Architectural education is a long term commitment that extends well beyond Architecture School. This continuity of knowledge acquisition is the product of the expectation of an architect to know a little bit of everything. However, the luxury of dedicating yourself solely to learning is usually unavailable after school. On that account, architecture schools try to diversify their subjects and expose students to as much as possible in the given time. Irrespective of whether you opt for a five-year professional program, choose to take on a handful of years of graduate school, or both, architecture is a gruelling process. 

Irrespective of the pedagogy or program, there are a few fundamental lessons that are taught exclusively in architecture school. Some of the fundamentals an architect must learn are familiar to most professions such as time management, problem-solving, and understanding when to follow or avoid advice. However, one’s ability to understand the ones taught exclusively in architecture school can determine the course of a career. 

It is imperative in every creative profession to have the emotional maturity to save a project that came at a high personal cost for another day. An idea that might hold great significance to you, or might be the product of many sleepless nights could be your reviewer/client’s worst nightmare. A necessary skill to acquire is the ability to pen down a concept for a later day and be able to tweak or redo your design for the comfort of your client. In Architecture, it takes decades to be a respectable designer, but anyone can be a critic.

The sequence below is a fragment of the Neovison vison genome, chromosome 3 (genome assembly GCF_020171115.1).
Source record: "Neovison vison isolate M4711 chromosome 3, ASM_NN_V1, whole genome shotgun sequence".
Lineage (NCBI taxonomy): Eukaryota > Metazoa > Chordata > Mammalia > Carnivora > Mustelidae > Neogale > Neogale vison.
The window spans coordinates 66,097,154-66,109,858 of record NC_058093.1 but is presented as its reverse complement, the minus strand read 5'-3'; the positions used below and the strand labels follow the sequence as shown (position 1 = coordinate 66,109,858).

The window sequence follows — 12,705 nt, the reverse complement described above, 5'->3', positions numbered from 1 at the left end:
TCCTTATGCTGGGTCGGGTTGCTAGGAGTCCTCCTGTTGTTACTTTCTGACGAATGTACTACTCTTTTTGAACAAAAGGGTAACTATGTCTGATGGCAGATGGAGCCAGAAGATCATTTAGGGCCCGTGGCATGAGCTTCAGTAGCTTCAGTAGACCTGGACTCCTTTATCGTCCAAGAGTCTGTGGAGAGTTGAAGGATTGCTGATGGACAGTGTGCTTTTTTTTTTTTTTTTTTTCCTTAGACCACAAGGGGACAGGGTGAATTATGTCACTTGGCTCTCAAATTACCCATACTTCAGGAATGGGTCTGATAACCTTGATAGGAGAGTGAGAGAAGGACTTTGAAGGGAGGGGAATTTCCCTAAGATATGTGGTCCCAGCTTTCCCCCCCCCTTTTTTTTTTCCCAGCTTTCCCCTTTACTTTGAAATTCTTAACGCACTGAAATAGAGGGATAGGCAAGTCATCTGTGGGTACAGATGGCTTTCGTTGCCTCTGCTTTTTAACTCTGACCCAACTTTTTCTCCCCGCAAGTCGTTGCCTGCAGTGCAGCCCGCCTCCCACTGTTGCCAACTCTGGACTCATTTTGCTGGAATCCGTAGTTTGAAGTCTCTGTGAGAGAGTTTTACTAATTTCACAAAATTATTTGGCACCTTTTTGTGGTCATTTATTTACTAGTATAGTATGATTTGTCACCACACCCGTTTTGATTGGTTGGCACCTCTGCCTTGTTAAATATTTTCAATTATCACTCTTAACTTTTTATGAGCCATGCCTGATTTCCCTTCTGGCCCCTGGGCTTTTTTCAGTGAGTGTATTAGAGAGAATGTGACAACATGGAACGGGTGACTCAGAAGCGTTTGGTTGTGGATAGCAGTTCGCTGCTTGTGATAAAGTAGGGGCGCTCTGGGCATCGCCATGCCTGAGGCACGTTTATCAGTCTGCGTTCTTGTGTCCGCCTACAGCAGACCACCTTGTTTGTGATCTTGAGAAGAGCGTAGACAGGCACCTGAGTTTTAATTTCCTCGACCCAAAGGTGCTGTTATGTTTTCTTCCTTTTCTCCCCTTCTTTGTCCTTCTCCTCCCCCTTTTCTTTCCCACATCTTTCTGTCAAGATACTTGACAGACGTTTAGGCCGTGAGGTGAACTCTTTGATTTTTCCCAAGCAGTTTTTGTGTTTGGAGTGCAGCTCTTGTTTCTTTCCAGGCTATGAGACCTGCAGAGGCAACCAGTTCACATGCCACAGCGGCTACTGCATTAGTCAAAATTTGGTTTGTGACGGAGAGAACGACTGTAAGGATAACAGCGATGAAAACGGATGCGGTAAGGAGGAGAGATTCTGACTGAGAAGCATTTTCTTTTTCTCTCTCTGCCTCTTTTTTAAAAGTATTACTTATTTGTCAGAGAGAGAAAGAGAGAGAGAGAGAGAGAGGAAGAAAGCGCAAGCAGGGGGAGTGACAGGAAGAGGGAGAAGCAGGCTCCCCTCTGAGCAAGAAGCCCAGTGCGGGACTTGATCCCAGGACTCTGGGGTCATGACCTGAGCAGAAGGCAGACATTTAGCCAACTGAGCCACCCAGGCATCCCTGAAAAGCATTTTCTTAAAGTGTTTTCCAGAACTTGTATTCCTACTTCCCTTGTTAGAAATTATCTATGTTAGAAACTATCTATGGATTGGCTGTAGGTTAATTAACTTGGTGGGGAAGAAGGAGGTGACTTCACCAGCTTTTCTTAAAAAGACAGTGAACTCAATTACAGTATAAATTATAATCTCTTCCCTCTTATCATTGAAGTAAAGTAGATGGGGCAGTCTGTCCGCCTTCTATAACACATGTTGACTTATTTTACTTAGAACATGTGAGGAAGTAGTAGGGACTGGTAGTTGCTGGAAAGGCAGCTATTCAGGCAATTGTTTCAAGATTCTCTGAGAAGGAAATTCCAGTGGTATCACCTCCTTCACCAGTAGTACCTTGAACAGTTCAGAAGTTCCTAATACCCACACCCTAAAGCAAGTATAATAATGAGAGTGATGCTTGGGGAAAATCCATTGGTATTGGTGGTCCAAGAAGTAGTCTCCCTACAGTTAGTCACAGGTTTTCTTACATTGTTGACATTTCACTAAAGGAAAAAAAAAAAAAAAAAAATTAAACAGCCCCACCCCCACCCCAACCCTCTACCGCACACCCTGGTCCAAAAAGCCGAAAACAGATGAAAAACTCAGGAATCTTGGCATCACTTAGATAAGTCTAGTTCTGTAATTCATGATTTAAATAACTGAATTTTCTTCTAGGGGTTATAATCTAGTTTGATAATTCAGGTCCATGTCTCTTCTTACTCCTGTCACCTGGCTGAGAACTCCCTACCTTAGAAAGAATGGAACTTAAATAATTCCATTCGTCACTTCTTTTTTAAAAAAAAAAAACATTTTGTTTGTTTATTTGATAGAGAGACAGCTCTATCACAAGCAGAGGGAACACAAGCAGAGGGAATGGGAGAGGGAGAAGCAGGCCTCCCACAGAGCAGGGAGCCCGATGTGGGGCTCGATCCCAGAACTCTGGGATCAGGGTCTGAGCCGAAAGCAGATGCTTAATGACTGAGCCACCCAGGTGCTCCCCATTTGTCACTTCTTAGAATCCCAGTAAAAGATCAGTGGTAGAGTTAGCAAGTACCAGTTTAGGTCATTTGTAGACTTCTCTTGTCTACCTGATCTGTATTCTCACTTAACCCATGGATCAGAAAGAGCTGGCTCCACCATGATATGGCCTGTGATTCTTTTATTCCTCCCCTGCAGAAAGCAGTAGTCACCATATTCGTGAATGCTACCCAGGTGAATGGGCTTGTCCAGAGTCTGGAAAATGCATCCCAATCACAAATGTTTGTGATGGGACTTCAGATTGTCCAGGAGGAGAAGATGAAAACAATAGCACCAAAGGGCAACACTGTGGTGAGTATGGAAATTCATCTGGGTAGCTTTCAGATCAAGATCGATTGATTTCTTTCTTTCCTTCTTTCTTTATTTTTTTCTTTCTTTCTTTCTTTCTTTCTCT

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The art of handling this criticism leads to learning the delicate balance between knowing your worth and learning not to take yourself too seriously. It can be quite the task to learn to market yourself and have a strong sense of self when a large portion of your final evaluation relies on criticism from reviewers. Low self-esteem can make it impossible to settle into the architectural workplace, which can be extremely demanding of time, energy, and mental capacity. However, the other end of this spectrum can be an over-reliance on pep-talks that tarnishes your ability to evaluate yourself correctly. Creative professions are rife with criticism and rejections, and the inability to laugh at yourself once in a while can make it difficult to survive in these environments. 

This thick skin is not just a product of deafening yourself to criticism, but the ability to evaluate and critically analyse it. Every student of architecture has had to face a handful of harsh reviews. There are so many different types of assessments in architecture. Some have lots of constructive feedback that make you a better designer, and some are just brutal personal attacks because the reviewer is having a bad day. A good architecture school will teach its students the ability to make that distinction. Criticism of work is never personal and if a reviewer is insistent on criticising you, remember that you are not up for review. It is up to the student to decide what truths in the review resonate with them and are worth listening to; a good school will ensure you understand this.